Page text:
The Bell

The Buddhist monks around Thich Nhat Hanh have a custom in their Plum Village Monastery in Southern France. Every once in a while, a bell is struck1 in order to remind everybody to stop whatever they were doing, and back-pedal for a minute.

Books are closed.
Lunch is stopped.
Discussions fall silent.
Labor is put on hold.

The idea of the bell is to remind people to be mindful. To get back to their senses, to get back to this very moment in time they are experiencing, and to be conscious of it.

As far as I can see, it’s an invitation to leave the unreal world of our memories and dreams and plans and worries and expectations, and simply return to the here and now, embracing it fully.

These days I have been wondering a lot where our fucking bell is.

I would like to have this bell in the meetings of the EU heads of state, inviting politicians and economists blinded by their ideologies to come to their senses and to get their shit together.

How about a bell in Zucotti Park or Oakland, inviting the police to put their batons down and just think for a moment whether they are sure about what they are doing.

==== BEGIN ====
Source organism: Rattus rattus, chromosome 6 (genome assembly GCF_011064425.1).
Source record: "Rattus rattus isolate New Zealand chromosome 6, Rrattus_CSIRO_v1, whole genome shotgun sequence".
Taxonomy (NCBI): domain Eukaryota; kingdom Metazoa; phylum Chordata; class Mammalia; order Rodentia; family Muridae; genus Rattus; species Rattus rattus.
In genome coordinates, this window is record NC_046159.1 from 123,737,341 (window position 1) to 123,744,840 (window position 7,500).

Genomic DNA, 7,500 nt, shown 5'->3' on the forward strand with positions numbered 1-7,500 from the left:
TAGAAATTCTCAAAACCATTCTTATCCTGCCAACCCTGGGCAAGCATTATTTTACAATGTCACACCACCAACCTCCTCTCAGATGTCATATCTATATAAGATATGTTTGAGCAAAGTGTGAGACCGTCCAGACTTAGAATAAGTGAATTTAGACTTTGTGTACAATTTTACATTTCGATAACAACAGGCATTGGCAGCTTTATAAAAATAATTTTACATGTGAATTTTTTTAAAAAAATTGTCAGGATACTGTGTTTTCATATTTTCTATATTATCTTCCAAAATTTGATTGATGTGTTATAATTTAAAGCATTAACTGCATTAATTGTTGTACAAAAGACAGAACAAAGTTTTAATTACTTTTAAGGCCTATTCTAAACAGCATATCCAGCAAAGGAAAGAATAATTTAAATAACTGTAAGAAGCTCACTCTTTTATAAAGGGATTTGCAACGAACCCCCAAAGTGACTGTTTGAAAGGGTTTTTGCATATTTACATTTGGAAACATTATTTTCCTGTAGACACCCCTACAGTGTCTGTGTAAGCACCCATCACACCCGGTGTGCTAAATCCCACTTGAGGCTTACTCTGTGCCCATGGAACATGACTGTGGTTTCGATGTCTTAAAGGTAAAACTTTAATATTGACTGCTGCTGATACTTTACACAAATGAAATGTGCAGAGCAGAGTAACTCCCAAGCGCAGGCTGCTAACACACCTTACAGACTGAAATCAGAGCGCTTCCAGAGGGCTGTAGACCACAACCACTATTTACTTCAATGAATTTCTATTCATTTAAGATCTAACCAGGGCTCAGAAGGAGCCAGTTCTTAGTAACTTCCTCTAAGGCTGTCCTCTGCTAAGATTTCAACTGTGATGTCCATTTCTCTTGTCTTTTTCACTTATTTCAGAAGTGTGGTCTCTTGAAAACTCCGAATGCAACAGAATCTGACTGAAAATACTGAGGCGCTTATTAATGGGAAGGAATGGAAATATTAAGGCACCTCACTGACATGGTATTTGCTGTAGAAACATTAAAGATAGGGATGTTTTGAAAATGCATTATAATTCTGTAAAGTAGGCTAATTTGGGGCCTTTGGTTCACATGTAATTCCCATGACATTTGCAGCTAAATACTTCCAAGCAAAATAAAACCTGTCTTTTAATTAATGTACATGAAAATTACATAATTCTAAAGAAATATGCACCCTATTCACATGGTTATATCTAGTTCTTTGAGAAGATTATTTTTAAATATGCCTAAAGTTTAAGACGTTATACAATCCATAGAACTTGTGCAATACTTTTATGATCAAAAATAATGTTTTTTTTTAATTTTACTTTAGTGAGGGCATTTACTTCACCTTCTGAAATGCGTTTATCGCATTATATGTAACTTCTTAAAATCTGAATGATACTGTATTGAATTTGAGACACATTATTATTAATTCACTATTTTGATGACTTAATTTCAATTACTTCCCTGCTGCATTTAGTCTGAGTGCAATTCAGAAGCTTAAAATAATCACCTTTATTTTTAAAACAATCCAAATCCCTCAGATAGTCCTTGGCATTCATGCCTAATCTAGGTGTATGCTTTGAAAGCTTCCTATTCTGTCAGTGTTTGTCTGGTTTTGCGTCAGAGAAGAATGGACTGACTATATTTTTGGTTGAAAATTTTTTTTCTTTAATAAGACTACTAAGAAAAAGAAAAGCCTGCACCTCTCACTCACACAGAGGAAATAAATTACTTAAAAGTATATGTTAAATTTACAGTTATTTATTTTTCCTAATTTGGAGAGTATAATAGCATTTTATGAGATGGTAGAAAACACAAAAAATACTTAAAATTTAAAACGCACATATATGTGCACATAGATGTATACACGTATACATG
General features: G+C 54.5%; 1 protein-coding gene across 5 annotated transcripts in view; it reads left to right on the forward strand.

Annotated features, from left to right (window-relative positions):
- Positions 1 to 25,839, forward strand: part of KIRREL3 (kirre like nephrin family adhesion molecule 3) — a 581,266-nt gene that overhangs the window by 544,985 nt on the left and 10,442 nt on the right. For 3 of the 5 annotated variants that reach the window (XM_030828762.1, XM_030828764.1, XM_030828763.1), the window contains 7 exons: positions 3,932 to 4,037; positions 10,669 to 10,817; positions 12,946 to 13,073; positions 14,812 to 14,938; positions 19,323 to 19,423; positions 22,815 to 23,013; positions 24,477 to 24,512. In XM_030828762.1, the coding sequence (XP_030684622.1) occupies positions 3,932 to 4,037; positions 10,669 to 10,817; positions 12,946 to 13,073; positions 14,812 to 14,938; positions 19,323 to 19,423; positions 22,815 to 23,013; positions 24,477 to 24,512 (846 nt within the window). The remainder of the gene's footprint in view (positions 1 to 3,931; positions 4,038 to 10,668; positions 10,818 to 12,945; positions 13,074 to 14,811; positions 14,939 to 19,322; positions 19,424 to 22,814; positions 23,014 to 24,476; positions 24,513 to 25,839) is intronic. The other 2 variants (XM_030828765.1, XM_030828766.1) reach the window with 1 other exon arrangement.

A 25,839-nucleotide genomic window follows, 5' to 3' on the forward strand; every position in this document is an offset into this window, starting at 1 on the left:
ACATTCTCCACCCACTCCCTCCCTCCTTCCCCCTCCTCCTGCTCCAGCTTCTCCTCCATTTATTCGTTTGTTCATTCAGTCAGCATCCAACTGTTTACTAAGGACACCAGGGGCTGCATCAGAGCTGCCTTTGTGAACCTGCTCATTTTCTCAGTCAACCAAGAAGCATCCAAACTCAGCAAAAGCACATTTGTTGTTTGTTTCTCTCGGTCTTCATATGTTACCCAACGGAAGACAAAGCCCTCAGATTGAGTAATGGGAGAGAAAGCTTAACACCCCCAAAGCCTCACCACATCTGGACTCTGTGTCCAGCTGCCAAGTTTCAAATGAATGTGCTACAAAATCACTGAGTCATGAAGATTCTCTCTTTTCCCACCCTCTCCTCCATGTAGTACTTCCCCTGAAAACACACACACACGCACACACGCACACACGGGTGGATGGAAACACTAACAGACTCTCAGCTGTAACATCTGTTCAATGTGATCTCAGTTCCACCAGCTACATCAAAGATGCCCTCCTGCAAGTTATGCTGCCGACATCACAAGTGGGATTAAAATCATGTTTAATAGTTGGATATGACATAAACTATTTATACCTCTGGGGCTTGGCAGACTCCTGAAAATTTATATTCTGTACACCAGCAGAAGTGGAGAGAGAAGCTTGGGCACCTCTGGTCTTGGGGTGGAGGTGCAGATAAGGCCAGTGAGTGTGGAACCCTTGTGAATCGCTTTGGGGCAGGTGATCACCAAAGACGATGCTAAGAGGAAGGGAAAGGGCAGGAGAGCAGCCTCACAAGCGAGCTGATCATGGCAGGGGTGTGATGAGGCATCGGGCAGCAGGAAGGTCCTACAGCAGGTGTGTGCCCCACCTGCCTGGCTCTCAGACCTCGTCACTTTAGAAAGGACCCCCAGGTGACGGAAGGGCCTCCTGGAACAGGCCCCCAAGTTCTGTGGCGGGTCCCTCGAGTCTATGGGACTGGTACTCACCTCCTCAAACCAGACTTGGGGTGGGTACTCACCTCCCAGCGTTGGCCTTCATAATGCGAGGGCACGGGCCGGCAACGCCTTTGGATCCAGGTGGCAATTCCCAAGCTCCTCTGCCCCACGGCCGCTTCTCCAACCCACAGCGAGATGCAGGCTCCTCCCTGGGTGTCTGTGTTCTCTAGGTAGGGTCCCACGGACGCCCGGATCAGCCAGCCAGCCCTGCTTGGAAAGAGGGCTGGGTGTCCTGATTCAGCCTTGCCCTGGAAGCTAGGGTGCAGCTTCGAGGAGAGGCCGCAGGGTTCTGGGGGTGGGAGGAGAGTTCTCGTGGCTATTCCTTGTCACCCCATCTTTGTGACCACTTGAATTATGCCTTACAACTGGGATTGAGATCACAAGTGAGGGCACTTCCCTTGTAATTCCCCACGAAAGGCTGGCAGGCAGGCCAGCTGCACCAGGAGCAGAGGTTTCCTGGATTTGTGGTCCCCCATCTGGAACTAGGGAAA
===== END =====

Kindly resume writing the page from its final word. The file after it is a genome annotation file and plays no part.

I’d love to hear this bell sounding on the trading floors of Wall Street, in the remnants of the nuclear plants of Fukushima, in the border areas of Somalia, where thousands of people have the choice of either dying of starvation or getting treated like animals; raped, stripped of their rights, beaten to death by barbarous militias.

If it’s not too much to ask, I want a bell in the streets of every neighborhood, every village, every town and every city. Damn it, I want a huge mega bell in outer space.

A bell that will be heard by all of us, whenever we get off track and lose touch with the real world that’s right in front of us. Whenever we lose hope because of drowning in the imaginary void of our sorrows and anxieties and angers and insecurities. Whenever we forget that we are all essentially the same. Whenever we forget why we are here, and that this is our only shot at this strange and wonderful game called life.

(Thanks to Janne Hellsten/Nurpax for this wonderful photo. Used under a CC-BY-NC license.)

  1. Or: “Invited” as they prefer to call it, because of the inherent violence in the verb “to strike”. []

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